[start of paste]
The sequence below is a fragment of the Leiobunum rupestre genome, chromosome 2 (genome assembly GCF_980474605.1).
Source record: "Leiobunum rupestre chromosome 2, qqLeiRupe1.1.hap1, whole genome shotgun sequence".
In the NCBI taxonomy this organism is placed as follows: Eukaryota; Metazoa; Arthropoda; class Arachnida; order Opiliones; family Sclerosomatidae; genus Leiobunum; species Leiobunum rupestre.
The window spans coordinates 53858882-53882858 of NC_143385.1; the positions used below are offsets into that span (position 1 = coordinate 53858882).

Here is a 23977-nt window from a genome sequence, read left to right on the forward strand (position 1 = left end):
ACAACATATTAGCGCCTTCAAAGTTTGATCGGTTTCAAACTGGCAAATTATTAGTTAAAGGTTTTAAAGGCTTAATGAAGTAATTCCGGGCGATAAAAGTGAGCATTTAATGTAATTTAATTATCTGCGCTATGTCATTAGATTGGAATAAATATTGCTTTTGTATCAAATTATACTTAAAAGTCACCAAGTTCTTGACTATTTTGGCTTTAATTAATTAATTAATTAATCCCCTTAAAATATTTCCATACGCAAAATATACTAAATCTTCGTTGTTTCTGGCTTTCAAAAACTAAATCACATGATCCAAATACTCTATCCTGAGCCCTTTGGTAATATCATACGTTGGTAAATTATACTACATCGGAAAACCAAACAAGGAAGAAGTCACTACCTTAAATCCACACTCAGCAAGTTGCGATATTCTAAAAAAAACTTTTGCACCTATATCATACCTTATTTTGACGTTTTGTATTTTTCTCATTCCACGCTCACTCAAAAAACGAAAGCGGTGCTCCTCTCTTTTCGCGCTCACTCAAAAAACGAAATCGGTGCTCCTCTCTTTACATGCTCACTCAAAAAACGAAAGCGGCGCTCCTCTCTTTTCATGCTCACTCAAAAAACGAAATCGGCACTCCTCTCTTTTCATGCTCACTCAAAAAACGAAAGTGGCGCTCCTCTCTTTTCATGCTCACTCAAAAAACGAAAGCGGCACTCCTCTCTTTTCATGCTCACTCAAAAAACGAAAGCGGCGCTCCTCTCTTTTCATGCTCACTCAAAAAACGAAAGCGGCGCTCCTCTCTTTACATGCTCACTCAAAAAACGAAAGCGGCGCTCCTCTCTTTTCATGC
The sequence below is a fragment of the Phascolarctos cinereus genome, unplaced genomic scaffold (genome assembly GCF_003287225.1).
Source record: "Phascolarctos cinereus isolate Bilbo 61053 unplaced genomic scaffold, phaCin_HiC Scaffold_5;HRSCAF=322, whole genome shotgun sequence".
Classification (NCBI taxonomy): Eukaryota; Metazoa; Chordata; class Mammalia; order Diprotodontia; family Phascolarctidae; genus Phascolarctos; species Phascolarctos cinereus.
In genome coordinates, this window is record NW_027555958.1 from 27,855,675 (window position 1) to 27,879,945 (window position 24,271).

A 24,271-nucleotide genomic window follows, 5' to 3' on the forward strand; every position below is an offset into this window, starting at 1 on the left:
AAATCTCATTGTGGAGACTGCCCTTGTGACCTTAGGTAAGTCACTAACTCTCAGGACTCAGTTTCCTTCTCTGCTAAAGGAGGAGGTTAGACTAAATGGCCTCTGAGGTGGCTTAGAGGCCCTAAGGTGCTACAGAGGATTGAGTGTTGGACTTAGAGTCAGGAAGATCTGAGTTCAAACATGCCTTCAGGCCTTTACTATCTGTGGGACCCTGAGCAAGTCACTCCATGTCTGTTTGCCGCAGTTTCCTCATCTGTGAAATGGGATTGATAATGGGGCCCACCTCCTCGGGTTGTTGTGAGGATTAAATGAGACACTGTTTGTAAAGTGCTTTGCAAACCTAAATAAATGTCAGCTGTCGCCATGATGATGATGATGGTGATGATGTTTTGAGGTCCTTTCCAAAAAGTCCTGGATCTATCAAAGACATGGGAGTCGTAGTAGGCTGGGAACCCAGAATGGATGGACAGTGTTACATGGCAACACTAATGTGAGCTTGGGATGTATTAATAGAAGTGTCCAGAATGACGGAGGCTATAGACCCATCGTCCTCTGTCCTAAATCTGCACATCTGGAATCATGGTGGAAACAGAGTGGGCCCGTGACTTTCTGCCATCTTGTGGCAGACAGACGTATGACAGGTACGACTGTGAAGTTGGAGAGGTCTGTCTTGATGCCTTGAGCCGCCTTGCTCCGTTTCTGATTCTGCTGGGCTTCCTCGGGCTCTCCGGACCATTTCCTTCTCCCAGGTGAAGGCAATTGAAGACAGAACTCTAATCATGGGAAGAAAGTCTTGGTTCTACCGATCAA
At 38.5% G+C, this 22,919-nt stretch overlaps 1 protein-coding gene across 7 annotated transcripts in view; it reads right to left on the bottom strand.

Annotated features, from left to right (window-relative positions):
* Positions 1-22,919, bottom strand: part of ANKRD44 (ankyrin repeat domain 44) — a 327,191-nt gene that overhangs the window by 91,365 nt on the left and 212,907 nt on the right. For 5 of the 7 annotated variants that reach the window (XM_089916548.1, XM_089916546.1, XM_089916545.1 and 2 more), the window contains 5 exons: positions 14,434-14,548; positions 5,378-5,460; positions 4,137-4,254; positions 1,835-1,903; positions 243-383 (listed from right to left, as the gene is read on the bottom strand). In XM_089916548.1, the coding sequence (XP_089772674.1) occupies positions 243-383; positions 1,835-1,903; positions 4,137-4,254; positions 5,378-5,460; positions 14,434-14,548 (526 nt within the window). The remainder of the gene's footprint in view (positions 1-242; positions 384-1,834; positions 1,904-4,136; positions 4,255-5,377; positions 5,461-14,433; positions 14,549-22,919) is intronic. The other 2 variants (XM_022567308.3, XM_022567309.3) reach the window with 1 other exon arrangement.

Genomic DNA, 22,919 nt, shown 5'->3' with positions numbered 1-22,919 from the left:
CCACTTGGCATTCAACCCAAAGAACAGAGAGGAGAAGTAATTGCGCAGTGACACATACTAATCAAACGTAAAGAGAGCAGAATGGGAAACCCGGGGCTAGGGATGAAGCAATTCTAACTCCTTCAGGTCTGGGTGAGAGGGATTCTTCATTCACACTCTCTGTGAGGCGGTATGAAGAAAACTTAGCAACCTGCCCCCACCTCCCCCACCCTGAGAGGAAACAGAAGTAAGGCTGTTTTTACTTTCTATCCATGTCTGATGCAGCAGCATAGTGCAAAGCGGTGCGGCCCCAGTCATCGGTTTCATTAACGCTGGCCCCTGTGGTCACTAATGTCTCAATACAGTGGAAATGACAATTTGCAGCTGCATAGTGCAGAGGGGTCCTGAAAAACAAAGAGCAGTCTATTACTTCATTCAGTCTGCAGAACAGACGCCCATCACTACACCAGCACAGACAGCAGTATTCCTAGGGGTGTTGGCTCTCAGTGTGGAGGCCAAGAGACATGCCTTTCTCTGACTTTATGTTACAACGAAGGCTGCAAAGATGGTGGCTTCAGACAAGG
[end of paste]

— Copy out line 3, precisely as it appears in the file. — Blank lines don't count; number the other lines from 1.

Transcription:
In the NCBI taxonomy this organism is placed as follows: Eukaryota; Metazoa; Arthropoda; class Arachnida; order Opiliones; family Sclerosomatidae; genus Leiobunum; species Leiobunum rupestre.